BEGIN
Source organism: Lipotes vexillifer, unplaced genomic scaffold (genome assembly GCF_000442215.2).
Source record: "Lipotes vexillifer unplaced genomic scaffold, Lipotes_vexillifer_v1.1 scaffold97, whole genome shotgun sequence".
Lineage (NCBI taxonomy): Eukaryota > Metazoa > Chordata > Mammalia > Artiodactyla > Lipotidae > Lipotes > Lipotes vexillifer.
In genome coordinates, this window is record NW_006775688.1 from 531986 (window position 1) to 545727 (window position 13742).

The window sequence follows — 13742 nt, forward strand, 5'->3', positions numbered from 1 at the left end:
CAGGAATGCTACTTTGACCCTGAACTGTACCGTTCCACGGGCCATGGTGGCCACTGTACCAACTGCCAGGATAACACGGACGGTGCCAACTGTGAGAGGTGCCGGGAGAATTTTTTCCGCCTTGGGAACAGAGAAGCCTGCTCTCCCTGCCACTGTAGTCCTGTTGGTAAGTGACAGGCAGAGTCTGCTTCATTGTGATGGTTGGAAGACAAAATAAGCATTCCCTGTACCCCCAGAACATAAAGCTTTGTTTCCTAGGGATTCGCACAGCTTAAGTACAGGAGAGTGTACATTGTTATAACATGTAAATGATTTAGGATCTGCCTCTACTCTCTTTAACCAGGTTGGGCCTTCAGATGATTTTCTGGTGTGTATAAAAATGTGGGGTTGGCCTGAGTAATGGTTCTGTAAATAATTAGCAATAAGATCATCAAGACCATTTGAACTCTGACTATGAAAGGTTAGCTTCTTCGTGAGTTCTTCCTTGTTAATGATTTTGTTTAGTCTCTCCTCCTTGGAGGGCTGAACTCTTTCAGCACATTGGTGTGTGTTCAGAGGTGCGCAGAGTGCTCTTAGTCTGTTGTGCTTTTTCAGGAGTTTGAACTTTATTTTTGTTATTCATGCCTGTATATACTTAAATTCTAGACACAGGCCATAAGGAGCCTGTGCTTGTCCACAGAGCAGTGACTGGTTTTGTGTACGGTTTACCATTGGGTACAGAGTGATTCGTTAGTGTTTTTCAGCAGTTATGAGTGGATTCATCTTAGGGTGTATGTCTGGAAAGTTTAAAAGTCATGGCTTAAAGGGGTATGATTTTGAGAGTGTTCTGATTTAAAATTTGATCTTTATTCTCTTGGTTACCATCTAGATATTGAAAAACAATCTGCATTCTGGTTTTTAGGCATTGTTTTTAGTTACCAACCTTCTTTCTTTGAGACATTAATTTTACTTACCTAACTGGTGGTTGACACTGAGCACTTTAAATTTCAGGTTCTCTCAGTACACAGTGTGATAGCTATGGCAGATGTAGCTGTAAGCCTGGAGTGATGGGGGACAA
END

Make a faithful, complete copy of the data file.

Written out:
Source organism: Lipotes vexillifer, unplaced genomic scaffold (genome assembly GCF_000442215.2).
Source record: "Lipotes vexillifer unplaced genomic scaffold, Lipotes_vexillifer_v1.1 scaffold97, whole genome shotgun sequence".
Lineage (NCBI taxonomy): Eukaryota > Metazoa > Chordata > Mammalia > Artiodactyla > Lipotidae > Lipotes > Lipotes vexillifer.
In genome coordinates, this window is record NW_006775688.1 from 531986 (window position 1) to 545727 (window position 13742).

The window sequence follows — 13742 nt, forward strand, 5'->3', positions numbered from 1 at the left end:
CAGGAATGCTACTTTGACCCTGAACTGTACCGTTCCACGGGCCATGGTGGCCACTGTACCAACTGCCAGGATAACACGGACGGTGCCAACTGTGAGAGGTGCCGGGAGAATTTTTTCCGCCTTGGGAACAGAGAAGCCTGCTCTCCCTGCCACTGTAGTCCTGTTGGTAAGTGACAGGCAGAGTCTGCTTCATTGTGATGGTTGGAAGACAAAATAAGCATTCCCTGTACCCCCAGAACATAAAGCTTTGTTTCCTAGGGATTCGCACAGCTTAAGTACAGGAGAGTGTACATTGTTATAACATGTAAATGATTTAGGATCTGCCTCTACTCTCTTTAACCAGGTTGGGCCTTCAGATGATTTTCTGGTGTGTATAAAAATGTGGGGTTGGCCTGAGTAATGGTTCTGTAAATAATTAGCAATAAGATCATCAAGACCATTTGAACTCTGACTATGAAAGGTTAGCTTCTTCGTGAGTTCTTCCTTGTTAATGATTTTGTTTAGTCTCTCCTCCTTGGAGGGCTGAACTCTTTCAGCACATTGGTGTGTGTTCAGAGGTGCGCAGAGTGCTCTTAGTCTGTTGTGCTTTTTCAGGAGTTTGAACTTTATTTTTGTTATTCATGCCTGTATATACTTAAATTCTAGACACAGGCCATAAGGAGCCTGTGCTTGTCCACAGAGCAGTGACTGGTTTTGTGTACGGTTTACCATTGGGTACAGAGTGATTCGTTAGTGTTTTTCAGCAGTTATGAGTGGATTCATCTTAGGGTGTATGTCTGGAAAGTTTAAAAGTCATGGCTTAAAGGGGTATGATTTTGAGAGTGTTCTGATTTAAAATTTGATCTTTATTCTCTTGGTTACCATCTAGATATTGAAAAACAATCTGCATTCTGGTTTTTAGGCATTGTTTTTAGTTACCAACCTTCTTTCTTTGAGACATTAATTTTACTTACCTAACTGGTGGTTGACACTGAGCACTTTAAATTTCAGGTTCTCTCAGTACACAGTGTGATAGCTATGGCAGATGTAGCTGTAAGCCTGGAGTGATGGGGGACAA